Monday, April 12, 2010

Daffodil Days

I love flowers
anyone that knows me
knows this...

Spring is also my favorite season

watching everything wake up

poking their little heads out of the soil

seeing if the coast is clear

the splash of yellow

that daffodils bring

are like rays of sunshine

or happy little faces

rising up to greet the day

loving these ones

simply gorgeous


they also mean

a time to give

The History of Daffodil Days

The Canadian Cancer Society's Daffodil Days began in Toronto in the 1950s.

A group of Canadian Cancer Society volunteers organized a fund-raising tea and decided to decorate the tables with daffodils. The bright, cheerful flowers created an atmosphere that seemed to radiate hope and faith that cancer could be beaten.

Soon these gatherings came to be known as Daffodil Teas.

Jackie Brockie, a volunteer who also worked at Eaton's, supported the idea of Daffodil Teas and arranged for Lady Eaton to host a Tea in the store. Seven hundred women attended.

Another volunteer, Lane Knight, arranged for restaurants to give part of their receipts to the Society on the opening day of the residential canvass in 1956. Canadian Cancer Society volunteers were on hand at local restaurants to give patrons a daffodil when they paid for their meals as a token of appreciation. The sight of so many daffodils being carried around the city created interest. When some recipients tried to pay for the flowers or make donations, the Society quickly realized that the sale of daffodils would generate additional revenue.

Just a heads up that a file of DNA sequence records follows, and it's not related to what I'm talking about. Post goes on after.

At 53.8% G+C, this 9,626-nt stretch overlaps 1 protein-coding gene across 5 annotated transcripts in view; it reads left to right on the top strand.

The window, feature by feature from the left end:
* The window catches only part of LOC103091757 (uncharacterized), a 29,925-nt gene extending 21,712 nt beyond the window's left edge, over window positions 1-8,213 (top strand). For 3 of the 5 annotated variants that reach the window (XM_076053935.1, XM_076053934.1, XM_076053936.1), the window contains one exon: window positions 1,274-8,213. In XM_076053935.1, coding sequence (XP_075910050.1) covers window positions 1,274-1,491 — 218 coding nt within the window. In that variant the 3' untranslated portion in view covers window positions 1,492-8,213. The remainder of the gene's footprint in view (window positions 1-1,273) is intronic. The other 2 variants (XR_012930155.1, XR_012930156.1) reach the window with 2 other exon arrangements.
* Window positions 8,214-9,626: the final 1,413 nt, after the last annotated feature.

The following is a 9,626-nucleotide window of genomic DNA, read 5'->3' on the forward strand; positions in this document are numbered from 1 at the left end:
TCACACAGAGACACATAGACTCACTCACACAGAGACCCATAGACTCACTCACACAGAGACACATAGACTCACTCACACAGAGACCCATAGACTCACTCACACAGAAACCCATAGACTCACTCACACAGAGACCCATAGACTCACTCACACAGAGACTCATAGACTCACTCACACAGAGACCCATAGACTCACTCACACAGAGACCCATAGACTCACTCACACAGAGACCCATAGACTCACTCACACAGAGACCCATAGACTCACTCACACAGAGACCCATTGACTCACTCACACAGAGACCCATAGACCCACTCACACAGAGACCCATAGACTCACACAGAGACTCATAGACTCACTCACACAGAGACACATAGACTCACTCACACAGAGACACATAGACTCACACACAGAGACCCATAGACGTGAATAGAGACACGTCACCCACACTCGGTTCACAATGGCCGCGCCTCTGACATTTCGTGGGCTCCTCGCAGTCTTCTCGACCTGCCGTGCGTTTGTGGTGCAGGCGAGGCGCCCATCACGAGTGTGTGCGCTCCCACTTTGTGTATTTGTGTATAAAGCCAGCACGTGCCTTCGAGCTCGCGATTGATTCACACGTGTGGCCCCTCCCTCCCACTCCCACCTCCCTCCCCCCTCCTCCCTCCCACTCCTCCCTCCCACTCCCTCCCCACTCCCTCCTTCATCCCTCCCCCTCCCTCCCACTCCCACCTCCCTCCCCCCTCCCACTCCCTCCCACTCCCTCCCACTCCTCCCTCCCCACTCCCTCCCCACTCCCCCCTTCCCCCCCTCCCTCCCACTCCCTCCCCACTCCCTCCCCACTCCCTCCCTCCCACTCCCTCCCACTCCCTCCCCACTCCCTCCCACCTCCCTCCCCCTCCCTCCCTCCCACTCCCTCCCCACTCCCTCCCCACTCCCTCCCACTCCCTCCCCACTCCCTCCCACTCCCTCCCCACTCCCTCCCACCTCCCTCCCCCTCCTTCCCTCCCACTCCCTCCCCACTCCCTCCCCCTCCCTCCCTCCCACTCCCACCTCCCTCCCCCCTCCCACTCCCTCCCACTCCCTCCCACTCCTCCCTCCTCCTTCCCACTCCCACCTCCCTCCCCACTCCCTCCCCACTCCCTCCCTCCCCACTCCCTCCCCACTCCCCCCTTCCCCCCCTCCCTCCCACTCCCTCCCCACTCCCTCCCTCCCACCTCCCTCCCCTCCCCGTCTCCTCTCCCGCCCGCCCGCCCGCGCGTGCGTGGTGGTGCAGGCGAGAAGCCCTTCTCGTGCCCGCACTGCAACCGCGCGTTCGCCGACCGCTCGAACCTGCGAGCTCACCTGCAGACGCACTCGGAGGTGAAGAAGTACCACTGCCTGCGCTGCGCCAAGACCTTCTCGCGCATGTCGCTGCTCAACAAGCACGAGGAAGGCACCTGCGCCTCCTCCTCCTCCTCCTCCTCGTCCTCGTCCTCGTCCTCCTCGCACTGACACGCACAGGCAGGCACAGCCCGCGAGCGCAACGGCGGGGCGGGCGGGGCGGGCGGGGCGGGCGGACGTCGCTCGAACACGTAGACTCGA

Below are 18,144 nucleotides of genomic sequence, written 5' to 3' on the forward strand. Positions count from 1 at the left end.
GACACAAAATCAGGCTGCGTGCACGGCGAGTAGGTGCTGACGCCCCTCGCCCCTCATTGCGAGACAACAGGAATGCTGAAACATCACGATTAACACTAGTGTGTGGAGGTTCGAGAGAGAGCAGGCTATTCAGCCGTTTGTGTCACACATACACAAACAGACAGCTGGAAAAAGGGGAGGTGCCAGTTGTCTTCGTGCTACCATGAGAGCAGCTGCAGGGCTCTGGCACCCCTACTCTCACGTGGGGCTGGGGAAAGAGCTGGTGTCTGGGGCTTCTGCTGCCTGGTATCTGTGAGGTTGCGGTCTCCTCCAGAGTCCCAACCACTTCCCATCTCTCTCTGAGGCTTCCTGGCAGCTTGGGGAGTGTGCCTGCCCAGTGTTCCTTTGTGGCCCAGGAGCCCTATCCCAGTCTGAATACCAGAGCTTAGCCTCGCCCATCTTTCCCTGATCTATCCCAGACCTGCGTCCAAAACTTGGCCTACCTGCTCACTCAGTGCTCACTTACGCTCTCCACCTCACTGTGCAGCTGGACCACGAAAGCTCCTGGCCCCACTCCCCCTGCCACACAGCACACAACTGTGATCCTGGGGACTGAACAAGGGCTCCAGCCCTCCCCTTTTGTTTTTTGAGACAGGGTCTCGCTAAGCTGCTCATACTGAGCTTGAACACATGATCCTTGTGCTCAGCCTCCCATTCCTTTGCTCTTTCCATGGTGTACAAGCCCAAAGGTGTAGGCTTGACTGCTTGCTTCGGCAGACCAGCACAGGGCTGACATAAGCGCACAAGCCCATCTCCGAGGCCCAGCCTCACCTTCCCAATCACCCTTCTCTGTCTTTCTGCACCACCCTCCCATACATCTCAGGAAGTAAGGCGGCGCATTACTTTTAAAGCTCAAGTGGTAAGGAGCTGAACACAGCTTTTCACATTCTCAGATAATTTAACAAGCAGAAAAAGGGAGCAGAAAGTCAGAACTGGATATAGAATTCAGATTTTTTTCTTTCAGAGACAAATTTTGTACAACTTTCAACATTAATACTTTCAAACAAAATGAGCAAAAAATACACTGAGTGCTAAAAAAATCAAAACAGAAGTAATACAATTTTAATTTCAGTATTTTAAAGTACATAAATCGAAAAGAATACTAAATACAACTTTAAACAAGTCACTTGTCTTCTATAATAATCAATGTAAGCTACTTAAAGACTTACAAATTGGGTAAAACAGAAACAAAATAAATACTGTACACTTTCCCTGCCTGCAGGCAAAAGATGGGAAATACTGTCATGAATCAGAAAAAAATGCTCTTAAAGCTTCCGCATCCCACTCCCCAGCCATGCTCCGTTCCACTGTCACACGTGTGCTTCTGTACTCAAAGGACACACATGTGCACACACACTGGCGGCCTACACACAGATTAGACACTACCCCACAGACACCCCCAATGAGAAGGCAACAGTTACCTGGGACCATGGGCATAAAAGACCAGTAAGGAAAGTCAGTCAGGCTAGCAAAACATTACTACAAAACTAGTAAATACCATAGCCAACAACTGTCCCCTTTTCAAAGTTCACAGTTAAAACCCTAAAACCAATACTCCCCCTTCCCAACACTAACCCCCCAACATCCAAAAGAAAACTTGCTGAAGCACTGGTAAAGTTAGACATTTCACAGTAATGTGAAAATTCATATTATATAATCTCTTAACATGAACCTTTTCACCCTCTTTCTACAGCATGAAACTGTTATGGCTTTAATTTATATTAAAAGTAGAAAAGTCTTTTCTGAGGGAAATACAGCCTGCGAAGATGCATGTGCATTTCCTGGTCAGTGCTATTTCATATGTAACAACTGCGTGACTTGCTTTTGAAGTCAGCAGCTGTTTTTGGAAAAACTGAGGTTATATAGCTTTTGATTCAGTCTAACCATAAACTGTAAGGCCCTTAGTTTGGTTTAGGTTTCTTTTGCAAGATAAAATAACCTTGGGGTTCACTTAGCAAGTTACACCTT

Canadian Cancer Society volunteer Fran Shannon headed the team that planned the sale of daffodils on the streets of Toronto the following year. An anonymous donor paid for 5,000 blooms to be flown from British Columbia where the growing season starts earlier than in Ontario.

The daffodils were an instant success, raising more than $1,200 the first year. The idea was adopted by other provinces across Canada as well as the American Cancer Society.

Today the Canadian Cancer Society is the world's largest purchaser of daffodils and the growers in British Columbia must arrange their plantings to accommodate the Society's spring demand for live blooms.

In late March and early April, Canadian Cancer Society volunteers are busy delivering and selling bright, yellow daffodils to help raise money in support of the fight against cancer.

The daffodil is the Canadian Cancer Society's symbol of hope. The bright, cheerful blooms are sold every year and mark the beginning of Daffodil Month.

This years Daffodil Days run from

April 12th - 18th

Get out and support this cause



Farmgirl Paints said...

They are such happy flowers. I'm lovin' the sugar variety you showed;) said...

How sweet that the cancer society adopted the flower. It is bright and cheery and a symbol of hope. Love the little history lesson about them.

Mikal said...

LOVE the cause, and love those daffs! Nothing makes me more giddy in the spring than seeing those bright faces lifting up to the sunshine!


Cathi said...

What a fabulous post and the cause is wonderful! Love all the photos too! Have a great day, Lori! xxoo :)

Iva Messy said...

these are all so beautiful. and an incredible cause!

Anonymous said...

Those daffodil cupcakes certainly caught my eye. What beautiful pictures!